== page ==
This is a case-control study including 100 subjects, 50 CCA patients (age 39-66 years), 32 male and 18 female, and 50 healthy individuals as controls (age 39-63 years), 26 male and 24 female. Patients were enrolled from the Hepatology and Gastroenterology Department, National Liver Institute at Menoufia University within a period of one year. Laboratory work was carried out in the clinical pathology department, National Liver Institute, Menoufia University. Written informed consent was obtained from all participants and this study was approved by the Ethical Scientific Committee of the National Liver Institute, Menoufia University. The study protocol obeys the ethical guidelines of the Declaration of Helsinki as reflected prior the approval by the institution’s human research committee.

All subjects were subjected to laboratory tests of liver functions (aspartate aminotransferase [AST], alkaline phosphatase (ALP), alanine aminotransferase [ALT], γ-glutamyl transpeptidase [GGT], total and direct bilirubin, total protein, albumin, prothrombin concentration and international normalized ratio [INR]), serum levels of carbohydrate antigen 19-9 (CA19-9) and α-fetoproteins (AFP). Hepatitis C virus (HCV) Ab and HBsAg was done for all subjects by 3rd generation ELISA and HCV RNA level was assessed for patients who were positive for HCV Ab by COBAS AmpliPrep/COBAS TaqMan (Roche Diagnostics Ltd., Germany) with a detection limit of 15 IU/ml. Body mass index (BMI) was calculated for all patients.

The diagnosis of CCA was made by clinical presentations, ultrasound (US) showing a bile stricture or a mass, computed tomography (CT) with diagnostic features for CCA and laboratory investigations. The diagnosis was confirmed by histopathological examination. Healthy individuals were recruited from a blood banking unit. They were selected according to physical examination and their normal laboratory tests and with no recent or earlier history of cancer or other major diseases.

Patients with hepatocellular carcinoma, primary CCA with secondary metastasis, patients with other malignancies, cholelithiasis, primary sclerosing cholangitis, and smokers were excluded from the study. Also, we excluded patients with chronic hepatitis B virus (HBV) infection and diabetes mellitus. Because obesity is well known as a possible risk factor for CCA patients, those with BMI above 25 kg/m2 were excluded from the study.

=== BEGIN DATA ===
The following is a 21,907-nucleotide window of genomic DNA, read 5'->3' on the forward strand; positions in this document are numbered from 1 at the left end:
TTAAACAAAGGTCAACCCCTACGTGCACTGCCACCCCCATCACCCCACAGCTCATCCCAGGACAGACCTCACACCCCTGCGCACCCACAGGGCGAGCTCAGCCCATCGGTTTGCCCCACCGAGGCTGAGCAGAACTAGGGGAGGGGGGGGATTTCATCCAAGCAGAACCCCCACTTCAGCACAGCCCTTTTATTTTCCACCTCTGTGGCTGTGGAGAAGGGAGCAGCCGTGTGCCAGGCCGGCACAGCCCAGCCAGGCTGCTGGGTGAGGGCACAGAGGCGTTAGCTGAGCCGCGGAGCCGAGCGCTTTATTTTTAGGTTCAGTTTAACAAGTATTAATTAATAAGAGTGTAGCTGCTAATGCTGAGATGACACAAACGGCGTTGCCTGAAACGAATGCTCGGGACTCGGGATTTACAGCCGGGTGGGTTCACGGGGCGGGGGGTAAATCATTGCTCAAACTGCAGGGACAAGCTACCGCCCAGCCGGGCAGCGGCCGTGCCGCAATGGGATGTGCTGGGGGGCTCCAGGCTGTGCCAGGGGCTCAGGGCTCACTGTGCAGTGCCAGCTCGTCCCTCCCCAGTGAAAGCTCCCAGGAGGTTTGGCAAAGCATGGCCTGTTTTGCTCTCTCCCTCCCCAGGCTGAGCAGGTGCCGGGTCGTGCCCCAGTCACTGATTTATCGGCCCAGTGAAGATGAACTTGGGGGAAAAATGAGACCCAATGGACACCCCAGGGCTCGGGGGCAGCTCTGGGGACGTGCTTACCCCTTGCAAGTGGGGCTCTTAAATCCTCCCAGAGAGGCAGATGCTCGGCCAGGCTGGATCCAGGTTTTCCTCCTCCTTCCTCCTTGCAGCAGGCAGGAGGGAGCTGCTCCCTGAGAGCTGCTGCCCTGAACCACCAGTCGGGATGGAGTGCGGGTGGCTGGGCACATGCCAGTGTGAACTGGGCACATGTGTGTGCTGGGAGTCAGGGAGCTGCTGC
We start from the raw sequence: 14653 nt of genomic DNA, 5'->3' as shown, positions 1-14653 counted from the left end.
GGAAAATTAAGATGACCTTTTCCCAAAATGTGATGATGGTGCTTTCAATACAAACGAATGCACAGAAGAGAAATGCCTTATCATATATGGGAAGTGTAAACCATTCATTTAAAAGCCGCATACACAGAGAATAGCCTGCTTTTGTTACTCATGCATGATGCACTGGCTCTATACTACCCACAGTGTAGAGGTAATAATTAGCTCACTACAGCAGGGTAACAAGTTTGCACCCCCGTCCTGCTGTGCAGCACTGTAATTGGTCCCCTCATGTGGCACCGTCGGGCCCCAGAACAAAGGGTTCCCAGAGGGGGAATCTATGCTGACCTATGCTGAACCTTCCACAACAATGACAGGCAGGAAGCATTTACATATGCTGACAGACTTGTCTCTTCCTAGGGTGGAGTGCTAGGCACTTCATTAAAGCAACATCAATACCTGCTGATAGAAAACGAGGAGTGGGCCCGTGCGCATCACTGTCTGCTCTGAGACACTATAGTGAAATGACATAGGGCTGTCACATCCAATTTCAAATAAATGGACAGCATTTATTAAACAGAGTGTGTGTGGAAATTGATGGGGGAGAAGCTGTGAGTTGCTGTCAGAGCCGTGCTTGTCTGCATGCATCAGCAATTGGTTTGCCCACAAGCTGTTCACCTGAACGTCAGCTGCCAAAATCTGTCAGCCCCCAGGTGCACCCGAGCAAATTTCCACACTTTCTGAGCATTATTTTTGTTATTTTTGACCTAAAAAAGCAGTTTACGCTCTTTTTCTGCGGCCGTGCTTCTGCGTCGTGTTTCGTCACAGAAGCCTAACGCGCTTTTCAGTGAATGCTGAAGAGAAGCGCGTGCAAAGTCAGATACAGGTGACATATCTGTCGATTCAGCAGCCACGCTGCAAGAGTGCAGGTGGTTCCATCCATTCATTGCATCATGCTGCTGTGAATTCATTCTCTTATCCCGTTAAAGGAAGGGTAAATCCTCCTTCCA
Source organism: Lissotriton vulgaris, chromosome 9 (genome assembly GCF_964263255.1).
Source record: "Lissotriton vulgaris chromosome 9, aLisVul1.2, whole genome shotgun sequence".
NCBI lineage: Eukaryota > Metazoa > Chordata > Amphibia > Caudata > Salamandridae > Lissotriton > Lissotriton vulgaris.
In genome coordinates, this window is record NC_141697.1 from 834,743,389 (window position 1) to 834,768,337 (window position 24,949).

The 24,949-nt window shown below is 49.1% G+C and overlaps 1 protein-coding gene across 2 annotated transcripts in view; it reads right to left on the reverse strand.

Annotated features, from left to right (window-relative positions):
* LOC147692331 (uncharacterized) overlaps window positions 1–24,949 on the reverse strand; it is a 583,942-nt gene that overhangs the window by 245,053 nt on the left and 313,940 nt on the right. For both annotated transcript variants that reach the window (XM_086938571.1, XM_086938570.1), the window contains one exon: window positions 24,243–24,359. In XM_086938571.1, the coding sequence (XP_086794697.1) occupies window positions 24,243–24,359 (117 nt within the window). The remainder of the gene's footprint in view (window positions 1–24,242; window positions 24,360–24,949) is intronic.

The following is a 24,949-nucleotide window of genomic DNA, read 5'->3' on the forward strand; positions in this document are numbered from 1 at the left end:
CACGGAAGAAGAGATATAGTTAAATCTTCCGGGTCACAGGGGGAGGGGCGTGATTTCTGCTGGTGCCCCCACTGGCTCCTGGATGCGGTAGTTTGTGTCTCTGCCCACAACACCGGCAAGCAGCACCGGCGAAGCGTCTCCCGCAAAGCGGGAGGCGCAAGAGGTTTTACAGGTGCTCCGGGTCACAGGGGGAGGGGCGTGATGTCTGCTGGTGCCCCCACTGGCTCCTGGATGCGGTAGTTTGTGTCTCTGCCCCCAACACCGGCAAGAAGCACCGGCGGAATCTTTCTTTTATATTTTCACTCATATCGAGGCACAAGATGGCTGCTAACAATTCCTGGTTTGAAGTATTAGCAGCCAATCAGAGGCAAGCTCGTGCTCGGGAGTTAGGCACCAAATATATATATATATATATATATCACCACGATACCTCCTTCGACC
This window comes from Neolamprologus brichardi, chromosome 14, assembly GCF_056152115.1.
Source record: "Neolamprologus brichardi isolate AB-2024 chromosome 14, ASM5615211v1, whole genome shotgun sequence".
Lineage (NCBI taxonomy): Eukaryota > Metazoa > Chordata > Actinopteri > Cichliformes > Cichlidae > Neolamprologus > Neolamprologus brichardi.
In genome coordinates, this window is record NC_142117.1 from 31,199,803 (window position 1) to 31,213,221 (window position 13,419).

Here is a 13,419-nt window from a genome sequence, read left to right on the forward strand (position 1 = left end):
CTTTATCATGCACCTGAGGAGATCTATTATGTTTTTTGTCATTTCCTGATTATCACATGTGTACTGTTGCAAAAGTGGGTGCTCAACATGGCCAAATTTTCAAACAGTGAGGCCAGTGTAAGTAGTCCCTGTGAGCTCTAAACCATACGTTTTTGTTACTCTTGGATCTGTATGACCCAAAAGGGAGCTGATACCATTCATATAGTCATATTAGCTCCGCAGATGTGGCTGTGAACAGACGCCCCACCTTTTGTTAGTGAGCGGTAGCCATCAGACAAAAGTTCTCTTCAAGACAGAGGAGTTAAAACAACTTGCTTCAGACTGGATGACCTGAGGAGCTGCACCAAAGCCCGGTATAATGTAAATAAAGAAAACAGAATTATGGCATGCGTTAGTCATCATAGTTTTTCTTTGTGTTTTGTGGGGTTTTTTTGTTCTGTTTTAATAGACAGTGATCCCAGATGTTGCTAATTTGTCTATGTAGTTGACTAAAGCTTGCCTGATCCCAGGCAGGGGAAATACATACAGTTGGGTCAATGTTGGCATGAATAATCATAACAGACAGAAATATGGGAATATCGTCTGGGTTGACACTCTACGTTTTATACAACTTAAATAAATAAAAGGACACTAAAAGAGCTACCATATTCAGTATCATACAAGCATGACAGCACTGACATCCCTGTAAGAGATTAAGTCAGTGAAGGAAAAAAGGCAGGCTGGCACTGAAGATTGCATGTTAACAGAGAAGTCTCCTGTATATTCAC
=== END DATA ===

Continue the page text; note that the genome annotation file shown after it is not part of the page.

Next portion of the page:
Genomic DNA extraction

Three ml of venous blood was collected from CCA patients and controls. The whole blood was immediately stored after collection at −80°C until use. The genomic DNA was extracted from whole blood samples using the Invitrogen DNA Blood Mini Kit (Carlsbad, CA 92008, USA) according to the manufacturer’s instructions. DNA was dissolved in TE buffer (10 mM Tris, 1 mM EDTA, pH = 7.8). DNA samples were stored at −20°C and used as templates in real-time polymerase chain reaction (PCR).

EGF (rs4444903) genotyping assay

The polymorphism for EGF (rs4444903) was genotyped by fluorescence detection by real-time PCR on the ABI 7500 Real Time PCR system (Applied Biosystems, USA). An ABI TaqMan allelic discrimination kit was used for the analysis. The total volume of each reaction was 20 µl, containing 10 µl of TaqMan Universal genotyping Master Mix (2X), 0.5 µl of TaqMan assay 20k, 5 µl of template DNA, and 4.5 µl of nuclease-free water. Real-time PCR conditions included an initial denaturation step for 10 min at 95°C, followed by forty amplification cycles for 15 s and 60°C for 1 min at 95°C.

Statistical analysis

Results were statistically analyzed using SPSS 22.0 (IBM). Qualitative data were represented as frequency and percentage. Clinical data are presented as means ±SD for normally distributed variables or median and interquartile range for non-normally distributed variables. Hardy-Weinberg equilibrium (HWE) was tested by the chi-square (χ2) test to compare observed genotype frequencies with expected frequencies in the control group. Continuous data between two groups were compared using the Mann-Whitney test for the non-parametric data and Student’s t-test for the parametric data. For comparison of data for more than 2 groups, ANOVA was used for continuous data with normal distribution and the Kruskal-Wallis test for non-normally distributed data. The χ2 test was used in comparison between ≥ 2 groups with respect to one qualitative variable, comparing the allele frequency and genotype distribution in addition to estimating risk by calculating the odds ratio (OR) for the underlying disease. The odds ratio (OR) and the 95% confidence interval (95% CI) were calculated to assess the associations between EGF genotypes and risk of CCA. P < 0.05 was considered to indicate a statistically significant result.


Characteristics of studied groups